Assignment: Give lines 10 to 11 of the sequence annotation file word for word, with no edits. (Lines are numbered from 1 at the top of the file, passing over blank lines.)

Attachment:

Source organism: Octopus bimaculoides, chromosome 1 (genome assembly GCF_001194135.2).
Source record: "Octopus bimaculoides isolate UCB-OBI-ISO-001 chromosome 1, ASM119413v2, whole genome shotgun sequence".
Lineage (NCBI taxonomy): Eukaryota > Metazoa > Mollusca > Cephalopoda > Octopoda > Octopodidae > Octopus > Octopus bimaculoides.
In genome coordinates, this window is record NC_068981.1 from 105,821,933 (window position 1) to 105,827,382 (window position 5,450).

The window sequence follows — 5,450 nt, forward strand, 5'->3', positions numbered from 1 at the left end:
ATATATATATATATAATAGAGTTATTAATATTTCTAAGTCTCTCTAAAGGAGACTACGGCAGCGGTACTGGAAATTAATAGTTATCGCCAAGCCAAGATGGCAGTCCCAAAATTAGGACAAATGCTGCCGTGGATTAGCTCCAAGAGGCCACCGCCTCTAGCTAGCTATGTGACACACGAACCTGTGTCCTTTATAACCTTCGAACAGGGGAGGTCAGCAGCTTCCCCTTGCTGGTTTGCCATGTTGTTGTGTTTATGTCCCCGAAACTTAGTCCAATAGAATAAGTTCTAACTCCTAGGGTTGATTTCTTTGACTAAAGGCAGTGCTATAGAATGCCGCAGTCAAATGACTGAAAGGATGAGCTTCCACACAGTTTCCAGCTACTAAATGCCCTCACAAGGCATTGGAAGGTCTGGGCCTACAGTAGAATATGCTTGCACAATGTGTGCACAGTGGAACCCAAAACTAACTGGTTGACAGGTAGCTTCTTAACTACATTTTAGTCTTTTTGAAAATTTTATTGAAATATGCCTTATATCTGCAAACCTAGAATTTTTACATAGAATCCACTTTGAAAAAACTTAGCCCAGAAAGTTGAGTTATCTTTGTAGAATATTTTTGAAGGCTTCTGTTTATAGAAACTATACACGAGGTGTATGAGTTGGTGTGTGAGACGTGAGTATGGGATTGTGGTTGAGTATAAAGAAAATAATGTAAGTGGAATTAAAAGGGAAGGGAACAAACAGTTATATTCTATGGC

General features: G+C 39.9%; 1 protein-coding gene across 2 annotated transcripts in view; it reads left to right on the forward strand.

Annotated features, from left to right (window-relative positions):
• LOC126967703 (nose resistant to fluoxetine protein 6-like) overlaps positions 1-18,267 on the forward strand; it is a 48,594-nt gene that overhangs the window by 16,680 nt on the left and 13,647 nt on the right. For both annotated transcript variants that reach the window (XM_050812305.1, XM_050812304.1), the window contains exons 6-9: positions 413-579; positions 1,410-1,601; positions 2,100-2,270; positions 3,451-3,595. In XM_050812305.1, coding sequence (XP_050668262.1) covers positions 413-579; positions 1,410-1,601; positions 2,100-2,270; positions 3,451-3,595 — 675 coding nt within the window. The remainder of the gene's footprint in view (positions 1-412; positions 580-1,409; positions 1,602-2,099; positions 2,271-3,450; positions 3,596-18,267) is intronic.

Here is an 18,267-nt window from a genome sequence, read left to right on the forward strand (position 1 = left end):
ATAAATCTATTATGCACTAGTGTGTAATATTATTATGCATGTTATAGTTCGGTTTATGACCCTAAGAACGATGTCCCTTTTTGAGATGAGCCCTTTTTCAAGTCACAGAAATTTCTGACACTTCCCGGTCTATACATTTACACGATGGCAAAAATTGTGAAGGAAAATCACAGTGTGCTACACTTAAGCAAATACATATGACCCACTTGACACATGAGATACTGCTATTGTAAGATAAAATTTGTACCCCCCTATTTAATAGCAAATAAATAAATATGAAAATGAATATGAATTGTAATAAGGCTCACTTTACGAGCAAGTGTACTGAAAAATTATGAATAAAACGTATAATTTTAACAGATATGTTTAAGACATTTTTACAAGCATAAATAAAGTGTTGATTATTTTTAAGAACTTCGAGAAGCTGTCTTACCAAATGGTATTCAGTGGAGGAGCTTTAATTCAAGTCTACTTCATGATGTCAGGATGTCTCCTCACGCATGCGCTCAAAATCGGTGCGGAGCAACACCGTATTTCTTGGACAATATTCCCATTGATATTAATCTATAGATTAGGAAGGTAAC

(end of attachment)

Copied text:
Here is an 18,267-nt window from a genome sequence, read left to right on the forward strand (position 1 = left end):
ATAAATCTATTATGCACTAGTGTGTAATATTATTATGCATGTTATAGTTCGGTTTATGACCCTAAGAACGATGTCCCTTTTTGAGATGAGCCCTTTTTCAAGTCACAGAAATTTCTGACACTTCCCGGTCTATACATTTACACGATGGCAAAAATTGTGAAGGAAAATCACAGTGTGCTACACTTAAGCAAATACATATGACCCACTTGACACATGAGATACTGCTATTGTAAGATAAAATTTGTACCCCCCTATTTAATAGCAAATAAATAAATATGAAAATGAATATGAATTGTAATAAGGCTCACTTTACGAGCAAGTGTACTGAAAAATTATGAATAAAACGTATAATTTTAACAGATATGTTTAAGACATTTTTACAAGCATAAATAAAGTGTTGATTATTTTTAAGAACTTCGAGAAGCTGTCTTACCAAATGGTATTCAGTGGAGGAGCTTTAATTCAAGTCTACTTCATGATGTCAGGATGTCTCCTCACGCATGCGCTCAAAATCGGTGCGGAGCAACACCGTATTTCTTGGACAATATTCCCATTGATATTAATCTATAGATTAGGAAGGTAAC